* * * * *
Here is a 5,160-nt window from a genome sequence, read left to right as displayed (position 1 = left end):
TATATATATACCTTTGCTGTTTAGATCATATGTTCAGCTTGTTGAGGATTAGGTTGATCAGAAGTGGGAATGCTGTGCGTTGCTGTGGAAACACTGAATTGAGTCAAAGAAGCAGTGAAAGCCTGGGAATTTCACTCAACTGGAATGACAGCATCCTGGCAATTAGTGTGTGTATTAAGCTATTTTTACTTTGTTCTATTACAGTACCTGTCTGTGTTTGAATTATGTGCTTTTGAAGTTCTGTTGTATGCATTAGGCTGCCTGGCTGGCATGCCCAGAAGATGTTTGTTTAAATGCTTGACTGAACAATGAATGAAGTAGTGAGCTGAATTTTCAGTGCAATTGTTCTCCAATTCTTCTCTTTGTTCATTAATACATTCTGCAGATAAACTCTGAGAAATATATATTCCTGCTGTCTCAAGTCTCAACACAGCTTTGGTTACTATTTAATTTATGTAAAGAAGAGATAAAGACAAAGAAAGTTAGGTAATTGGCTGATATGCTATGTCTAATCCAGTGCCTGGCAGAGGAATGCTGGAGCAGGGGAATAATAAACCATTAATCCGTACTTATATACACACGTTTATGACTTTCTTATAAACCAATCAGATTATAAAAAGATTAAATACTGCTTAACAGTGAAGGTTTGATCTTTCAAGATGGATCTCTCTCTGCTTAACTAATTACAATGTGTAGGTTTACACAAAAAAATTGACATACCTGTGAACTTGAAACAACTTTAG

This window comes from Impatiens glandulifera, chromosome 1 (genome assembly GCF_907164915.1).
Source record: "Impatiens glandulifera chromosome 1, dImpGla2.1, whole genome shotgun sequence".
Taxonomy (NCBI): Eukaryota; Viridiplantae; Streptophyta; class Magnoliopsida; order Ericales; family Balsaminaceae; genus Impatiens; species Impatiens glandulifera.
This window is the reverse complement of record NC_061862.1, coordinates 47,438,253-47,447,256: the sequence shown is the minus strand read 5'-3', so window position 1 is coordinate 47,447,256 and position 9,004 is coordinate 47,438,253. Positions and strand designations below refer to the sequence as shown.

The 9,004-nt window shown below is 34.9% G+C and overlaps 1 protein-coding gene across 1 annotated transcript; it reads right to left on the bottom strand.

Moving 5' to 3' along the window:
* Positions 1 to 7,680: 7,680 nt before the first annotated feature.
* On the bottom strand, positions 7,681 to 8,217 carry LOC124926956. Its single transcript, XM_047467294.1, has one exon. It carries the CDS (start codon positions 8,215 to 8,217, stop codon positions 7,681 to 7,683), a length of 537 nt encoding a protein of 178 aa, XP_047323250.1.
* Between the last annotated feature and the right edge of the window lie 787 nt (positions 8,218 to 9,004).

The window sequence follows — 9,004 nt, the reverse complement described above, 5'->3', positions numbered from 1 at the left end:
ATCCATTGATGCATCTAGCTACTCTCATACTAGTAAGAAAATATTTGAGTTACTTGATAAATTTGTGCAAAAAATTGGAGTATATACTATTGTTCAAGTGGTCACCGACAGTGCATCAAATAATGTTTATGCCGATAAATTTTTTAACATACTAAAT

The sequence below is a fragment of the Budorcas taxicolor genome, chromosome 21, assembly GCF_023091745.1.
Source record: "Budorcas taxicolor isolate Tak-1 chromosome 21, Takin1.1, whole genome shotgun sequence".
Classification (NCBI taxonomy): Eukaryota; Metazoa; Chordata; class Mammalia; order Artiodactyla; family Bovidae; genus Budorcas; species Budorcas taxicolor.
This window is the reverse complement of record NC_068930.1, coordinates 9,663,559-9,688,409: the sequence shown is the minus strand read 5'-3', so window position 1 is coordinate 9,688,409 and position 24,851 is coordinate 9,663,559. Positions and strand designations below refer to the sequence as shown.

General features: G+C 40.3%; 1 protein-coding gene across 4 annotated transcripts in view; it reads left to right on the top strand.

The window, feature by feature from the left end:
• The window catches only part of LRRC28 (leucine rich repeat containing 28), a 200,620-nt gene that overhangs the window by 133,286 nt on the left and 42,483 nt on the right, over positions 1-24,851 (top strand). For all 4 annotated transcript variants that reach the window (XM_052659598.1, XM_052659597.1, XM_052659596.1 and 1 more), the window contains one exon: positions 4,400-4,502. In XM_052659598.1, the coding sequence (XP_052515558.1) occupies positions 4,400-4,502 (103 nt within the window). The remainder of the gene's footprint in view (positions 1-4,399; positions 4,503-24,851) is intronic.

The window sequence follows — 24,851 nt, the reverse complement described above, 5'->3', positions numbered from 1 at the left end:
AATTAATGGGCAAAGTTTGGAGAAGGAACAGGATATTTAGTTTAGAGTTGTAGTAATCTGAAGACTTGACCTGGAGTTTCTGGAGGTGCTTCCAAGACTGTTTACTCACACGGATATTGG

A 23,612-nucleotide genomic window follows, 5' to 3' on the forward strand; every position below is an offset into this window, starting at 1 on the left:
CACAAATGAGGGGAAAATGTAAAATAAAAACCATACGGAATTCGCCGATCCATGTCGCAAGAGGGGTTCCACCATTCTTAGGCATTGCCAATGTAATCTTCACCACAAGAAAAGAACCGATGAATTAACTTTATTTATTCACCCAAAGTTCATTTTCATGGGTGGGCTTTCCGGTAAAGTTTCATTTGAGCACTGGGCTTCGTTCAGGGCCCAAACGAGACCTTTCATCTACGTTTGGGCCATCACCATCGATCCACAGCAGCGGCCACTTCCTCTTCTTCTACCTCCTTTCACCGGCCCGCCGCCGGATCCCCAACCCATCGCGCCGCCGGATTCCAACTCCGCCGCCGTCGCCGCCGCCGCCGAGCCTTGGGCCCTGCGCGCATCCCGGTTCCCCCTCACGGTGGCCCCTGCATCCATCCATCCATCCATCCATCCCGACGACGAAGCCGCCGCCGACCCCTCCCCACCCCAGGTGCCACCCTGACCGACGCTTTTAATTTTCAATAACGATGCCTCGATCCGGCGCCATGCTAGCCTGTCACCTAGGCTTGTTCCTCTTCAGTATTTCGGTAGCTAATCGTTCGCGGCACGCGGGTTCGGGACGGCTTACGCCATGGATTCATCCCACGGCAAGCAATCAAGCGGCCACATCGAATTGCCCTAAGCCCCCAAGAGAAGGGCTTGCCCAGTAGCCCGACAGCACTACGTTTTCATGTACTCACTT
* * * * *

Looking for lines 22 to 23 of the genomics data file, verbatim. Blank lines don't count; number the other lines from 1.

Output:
AATTAATGGGCAAAGTTTGGAGAAGGAACAGGATATTTAGTTTAGAGTTGTAGTAATCTGAAGACTTGACCTGGAGTTTCTGGAGGTGCTTCCAAGACTGTTTACTCACACGGATATTGG

A 23,612-nucleotide genomic window follows, 5' to 3' on the forward strand; every position below is an offset into this window, starting at 1 on the left: